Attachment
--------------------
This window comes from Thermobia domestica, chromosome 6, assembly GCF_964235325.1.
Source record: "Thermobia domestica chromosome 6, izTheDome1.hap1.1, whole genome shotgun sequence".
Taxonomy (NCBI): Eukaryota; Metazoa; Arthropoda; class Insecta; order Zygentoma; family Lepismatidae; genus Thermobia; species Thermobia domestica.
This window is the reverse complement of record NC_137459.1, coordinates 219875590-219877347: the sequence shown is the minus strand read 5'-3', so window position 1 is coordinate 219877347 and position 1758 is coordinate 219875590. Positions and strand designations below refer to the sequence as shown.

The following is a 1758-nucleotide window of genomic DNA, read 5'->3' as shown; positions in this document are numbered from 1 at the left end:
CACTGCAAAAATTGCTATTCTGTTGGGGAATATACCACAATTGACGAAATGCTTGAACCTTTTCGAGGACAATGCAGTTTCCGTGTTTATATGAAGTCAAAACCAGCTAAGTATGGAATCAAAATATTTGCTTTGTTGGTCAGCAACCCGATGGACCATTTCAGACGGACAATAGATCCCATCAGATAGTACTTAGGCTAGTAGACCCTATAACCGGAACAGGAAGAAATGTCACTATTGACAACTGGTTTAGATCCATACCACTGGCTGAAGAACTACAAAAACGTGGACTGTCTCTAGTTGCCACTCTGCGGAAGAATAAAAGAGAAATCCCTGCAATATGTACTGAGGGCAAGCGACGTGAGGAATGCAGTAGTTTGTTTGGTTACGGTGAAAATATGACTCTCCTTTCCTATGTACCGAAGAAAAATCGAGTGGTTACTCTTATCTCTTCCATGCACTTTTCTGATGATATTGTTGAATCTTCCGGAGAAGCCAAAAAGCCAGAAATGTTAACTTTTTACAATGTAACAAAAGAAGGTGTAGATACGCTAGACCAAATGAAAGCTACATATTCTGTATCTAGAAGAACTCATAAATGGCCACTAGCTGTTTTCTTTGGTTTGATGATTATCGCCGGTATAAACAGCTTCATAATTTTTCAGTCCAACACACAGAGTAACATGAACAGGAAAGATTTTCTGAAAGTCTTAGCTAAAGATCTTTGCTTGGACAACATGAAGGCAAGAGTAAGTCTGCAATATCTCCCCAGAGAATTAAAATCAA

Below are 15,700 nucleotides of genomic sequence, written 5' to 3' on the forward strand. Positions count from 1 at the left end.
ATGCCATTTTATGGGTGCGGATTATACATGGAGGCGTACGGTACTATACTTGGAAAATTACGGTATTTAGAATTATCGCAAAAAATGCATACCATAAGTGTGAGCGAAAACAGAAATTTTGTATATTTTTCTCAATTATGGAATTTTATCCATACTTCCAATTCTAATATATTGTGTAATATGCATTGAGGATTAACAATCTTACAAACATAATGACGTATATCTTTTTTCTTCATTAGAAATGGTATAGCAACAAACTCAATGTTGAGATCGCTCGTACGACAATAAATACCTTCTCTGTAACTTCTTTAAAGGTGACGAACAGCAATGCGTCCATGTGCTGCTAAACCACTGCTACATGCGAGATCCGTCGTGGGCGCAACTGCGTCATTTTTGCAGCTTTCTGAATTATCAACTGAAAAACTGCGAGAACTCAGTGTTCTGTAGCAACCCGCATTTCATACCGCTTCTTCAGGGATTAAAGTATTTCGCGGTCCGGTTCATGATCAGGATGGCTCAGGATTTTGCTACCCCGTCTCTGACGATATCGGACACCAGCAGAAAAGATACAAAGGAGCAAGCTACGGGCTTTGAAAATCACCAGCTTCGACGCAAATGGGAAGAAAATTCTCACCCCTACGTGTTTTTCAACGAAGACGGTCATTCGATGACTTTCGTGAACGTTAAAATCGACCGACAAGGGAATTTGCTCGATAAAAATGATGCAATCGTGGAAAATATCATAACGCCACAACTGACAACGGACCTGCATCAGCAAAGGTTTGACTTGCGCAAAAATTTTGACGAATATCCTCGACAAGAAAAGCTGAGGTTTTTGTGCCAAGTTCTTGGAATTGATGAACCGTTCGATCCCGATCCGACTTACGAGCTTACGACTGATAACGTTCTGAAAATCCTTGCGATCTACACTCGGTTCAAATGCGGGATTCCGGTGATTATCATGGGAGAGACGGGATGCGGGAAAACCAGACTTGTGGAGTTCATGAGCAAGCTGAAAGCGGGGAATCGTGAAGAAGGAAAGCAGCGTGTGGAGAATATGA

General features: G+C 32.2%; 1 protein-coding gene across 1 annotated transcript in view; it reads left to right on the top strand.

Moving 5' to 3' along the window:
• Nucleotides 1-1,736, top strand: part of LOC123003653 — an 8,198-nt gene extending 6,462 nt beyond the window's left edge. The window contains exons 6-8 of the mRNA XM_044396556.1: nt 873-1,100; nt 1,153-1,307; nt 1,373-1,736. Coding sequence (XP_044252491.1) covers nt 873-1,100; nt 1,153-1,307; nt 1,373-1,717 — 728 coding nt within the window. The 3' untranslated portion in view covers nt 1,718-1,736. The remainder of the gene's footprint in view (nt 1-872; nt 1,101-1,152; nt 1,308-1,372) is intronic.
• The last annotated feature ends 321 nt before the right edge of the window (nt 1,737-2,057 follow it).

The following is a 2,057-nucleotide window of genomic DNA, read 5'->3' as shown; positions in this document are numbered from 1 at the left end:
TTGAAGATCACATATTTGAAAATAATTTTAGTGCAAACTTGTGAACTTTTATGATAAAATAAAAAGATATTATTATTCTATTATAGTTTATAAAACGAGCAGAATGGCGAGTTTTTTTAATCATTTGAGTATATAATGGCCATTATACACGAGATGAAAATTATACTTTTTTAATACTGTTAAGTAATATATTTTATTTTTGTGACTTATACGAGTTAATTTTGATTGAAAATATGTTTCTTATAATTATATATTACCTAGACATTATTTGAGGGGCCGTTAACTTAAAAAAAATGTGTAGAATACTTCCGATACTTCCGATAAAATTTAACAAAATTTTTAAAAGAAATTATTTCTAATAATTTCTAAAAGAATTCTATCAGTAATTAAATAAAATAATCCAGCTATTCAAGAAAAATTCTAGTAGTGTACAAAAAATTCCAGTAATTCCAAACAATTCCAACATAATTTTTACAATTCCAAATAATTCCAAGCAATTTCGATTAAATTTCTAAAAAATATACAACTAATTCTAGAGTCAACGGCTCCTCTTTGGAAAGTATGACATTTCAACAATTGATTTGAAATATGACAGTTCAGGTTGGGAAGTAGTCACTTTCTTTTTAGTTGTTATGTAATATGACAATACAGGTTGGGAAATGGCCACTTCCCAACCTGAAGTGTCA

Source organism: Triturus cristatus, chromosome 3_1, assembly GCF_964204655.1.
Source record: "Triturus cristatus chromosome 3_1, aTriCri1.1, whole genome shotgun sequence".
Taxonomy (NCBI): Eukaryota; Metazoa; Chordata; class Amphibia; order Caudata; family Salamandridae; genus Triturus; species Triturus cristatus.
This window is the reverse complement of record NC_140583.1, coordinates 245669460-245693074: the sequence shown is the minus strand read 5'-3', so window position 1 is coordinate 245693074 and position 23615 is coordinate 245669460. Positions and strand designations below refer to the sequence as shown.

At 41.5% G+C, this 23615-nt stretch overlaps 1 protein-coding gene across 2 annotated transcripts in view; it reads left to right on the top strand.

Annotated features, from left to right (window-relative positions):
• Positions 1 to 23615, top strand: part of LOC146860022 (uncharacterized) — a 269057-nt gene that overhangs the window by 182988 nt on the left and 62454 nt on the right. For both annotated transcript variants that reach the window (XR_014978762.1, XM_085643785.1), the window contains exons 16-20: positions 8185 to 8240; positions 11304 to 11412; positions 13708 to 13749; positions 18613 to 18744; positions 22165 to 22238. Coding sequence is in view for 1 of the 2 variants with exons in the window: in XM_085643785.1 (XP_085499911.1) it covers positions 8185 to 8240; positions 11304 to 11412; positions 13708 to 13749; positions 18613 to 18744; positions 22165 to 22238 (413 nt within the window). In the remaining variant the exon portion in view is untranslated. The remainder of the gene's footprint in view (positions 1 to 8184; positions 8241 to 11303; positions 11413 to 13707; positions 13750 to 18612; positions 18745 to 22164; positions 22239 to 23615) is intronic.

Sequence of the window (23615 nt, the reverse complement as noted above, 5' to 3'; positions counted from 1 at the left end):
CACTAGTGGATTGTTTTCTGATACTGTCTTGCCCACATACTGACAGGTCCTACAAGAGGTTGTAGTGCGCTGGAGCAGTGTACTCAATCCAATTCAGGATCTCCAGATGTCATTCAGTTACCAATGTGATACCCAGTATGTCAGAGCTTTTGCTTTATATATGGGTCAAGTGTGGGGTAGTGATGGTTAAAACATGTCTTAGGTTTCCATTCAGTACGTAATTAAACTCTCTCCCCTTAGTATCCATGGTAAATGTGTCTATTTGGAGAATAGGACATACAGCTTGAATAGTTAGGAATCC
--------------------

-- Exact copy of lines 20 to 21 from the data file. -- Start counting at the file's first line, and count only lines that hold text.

Annotated features, from left to right (window-relative positions):
• Positions 1 to 23615, top strand: part of LOC146860022 (uncharacterized) — a 269057-nt gene that overhangs the window by 182988 nt on the left and 62454 nt on the right. For both annotated transcript variants that reach the window (XR_014978762.1, XM_085643785.1), the window contains exons 16-20: positions 8185 to 8240; positions 11304 to 11412; positions 13708 to 13749; positions 18613 to 18744; positions 22165 to 22238. Coding sequence is in view for 1 of the 2 variants with exons in the window: in XM_085643785.1 (XP_085499911.1) it covers positions 8185 to 8240; positions 11304 to 11412; positions 13708 to 13749; positions 18613 to 18744; positions 22165 to 22238 (413 nt within the window). In the remaining variant the exon portion in view is untranslated. The remainder of the gene's footprint in view (positions 1 to 8184; positions 8241 to 11303; positions 11413 to 13707; positions 13750 to 18612; positions 18745 to 22164; positions 22239 to 23615) is intronic.